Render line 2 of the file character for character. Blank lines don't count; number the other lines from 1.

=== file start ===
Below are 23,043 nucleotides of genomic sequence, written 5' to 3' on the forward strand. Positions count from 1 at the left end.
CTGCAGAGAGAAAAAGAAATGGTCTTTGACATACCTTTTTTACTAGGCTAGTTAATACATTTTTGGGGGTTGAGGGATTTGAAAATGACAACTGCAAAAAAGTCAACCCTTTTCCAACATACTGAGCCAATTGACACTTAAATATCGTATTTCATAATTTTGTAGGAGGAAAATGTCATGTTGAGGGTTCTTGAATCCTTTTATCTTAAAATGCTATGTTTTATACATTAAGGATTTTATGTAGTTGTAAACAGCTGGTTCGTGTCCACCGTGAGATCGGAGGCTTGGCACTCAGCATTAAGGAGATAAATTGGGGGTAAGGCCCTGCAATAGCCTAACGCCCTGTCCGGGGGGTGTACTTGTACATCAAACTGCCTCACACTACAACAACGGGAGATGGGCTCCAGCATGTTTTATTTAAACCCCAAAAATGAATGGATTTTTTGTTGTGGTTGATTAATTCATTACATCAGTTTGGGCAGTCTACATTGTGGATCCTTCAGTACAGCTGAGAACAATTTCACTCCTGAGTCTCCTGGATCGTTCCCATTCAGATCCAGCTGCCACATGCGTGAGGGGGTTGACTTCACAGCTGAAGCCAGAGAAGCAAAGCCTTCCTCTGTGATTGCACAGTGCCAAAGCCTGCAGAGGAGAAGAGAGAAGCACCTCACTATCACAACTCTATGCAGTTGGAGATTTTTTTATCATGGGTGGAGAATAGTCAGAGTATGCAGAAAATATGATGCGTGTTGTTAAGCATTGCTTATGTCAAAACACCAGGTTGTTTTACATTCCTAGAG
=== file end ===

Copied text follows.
CTGCAGAGAGAAAAAGAAATGGTCTTTGACATACCTTTTTTACTAGGCTAGTTAATACATTTTTGGGGGTTGAGGGATTTGAAAATGACAACTGCAAAAAAGTCAACCCTTTTCCAACATACTGAGCCAATTGACACTTAAATATCGTATTTCATAATTTTGTAGGAGGAAAATGTCATGTTGAGGGTTCTTGAATCCTTTTATCTTAAAATGCTATGTTTTATACATTAAGGATTTTATGTAGTTGTAAACAGCTGGTTCGTGTCCACCGTGAGATCGGAGGCTTGGCACTCAGCATTAAGGAGATAAATTGGGGGTAAGGCCCTGCAATAGCCTAACGCCCTGTCCGGGGGGTGTACTTGTACATCAAACTGCCTCACACTACAACAACGGGAGATGGGCTCCAGCATGTTTTATTTAAACCCCAAAAATGAATGGATTTTTTGTTGTGGTTGATTAATTCATTACATCAGTTTGGGCAGTCTACATTGTGGATCCTTCAGTACAGCTGAGAACAATTTCACTCCTGAGTCTCCTGGATCGTTCCCATTCAGATCCAGCTGCCACATGCGTGAGGGGGTTGACTTCACAGCTGAAGCCAGAGAAGCAAAGCCTTCCTCTGTGATTGCACAGTGCCAAAGCCTGCAGAGGAGAAGAGAGAAGCACCTCACTATCACAACTCTATGCAGTTGGAGATTTTTTTATCATGGGTGGAGAATAGTCAGAGTATGCAGAAAATATGATGCGTGTTGTTAAGCATTGCTTATGTCAAAACACCAGGTTGTTTTACATTCCTAGAG